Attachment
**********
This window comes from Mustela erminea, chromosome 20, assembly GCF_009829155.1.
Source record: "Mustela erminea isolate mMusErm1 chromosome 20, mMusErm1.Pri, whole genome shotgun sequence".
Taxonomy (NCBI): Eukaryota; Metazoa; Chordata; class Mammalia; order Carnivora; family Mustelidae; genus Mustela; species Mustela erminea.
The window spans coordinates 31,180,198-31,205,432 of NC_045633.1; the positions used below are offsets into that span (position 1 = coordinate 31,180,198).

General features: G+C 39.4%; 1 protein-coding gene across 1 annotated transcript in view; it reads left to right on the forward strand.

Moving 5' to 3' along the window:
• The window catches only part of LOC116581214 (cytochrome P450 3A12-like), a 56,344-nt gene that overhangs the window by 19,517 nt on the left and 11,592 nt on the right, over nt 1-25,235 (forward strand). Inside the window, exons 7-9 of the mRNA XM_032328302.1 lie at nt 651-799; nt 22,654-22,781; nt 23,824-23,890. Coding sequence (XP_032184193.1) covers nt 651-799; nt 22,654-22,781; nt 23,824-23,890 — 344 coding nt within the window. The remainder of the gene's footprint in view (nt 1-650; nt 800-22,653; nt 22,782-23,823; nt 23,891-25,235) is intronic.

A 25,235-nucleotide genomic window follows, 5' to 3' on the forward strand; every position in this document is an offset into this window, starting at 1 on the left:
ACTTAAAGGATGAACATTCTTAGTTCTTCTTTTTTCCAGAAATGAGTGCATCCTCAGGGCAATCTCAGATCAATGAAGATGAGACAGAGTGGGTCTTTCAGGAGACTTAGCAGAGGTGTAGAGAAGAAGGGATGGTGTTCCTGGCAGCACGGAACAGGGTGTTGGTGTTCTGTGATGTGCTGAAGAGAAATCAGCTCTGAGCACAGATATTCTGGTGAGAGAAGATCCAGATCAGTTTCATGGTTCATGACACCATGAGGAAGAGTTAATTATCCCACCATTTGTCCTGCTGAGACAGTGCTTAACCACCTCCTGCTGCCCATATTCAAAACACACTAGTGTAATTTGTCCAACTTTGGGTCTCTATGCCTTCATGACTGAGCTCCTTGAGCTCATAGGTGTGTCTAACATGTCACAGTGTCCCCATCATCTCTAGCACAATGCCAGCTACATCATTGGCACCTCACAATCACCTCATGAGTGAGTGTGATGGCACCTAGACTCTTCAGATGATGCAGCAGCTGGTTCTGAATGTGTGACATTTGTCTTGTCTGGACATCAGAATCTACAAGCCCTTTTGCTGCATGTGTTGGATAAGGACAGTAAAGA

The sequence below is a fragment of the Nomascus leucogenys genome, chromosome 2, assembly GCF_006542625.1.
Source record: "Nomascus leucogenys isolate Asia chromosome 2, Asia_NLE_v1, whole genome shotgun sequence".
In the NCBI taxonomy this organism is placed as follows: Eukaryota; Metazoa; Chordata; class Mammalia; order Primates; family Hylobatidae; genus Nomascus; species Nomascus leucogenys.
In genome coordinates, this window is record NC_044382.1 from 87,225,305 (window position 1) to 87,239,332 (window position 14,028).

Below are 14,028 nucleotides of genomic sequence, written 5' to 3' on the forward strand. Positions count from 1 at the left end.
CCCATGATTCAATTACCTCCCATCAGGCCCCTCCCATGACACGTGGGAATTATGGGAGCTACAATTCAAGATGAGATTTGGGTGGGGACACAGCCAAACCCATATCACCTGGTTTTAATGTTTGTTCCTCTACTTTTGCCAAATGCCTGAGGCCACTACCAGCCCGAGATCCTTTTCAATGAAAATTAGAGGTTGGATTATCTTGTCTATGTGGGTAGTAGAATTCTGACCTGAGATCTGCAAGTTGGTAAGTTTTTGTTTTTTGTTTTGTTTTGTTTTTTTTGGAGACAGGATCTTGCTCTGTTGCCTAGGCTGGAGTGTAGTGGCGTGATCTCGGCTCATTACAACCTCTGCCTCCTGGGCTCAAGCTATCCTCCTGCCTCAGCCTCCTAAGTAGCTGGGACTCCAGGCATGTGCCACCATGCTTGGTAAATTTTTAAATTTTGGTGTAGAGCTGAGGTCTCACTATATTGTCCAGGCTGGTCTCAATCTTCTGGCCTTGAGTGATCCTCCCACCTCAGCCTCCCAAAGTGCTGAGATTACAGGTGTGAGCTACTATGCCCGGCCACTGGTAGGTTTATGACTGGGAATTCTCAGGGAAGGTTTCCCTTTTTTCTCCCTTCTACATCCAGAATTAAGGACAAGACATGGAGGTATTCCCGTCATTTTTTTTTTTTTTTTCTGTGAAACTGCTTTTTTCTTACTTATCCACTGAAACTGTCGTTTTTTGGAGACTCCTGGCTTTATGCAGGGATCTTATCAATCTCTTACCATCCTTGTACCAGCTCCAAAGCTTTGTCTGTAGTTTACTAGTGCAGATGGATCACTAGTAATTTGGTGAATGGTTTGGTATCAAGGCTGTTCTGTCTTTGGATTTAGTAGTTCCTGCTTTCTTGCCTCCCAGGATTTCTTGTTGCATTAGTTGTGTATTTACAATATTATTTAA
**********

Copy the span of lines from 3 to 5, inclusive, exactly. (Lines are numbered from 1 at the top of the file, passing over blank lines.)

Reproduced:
Taxonomy (NCBI): Eukaryota; Metazoa; Chordata; class Mammalia; order Carnivora; family Mustelidae; genus Mustela; species Mustela erminea.
The window spans coordinates 31,180,198-31,205,432 of NC_045633.1; the positions used below are offsets into that span (position 1 = coordinate 31,180,198).

General features: G+C 39.4%; 1 protein-coding gene across 1 annotated transcript in view; it reads left to right on the forward strand.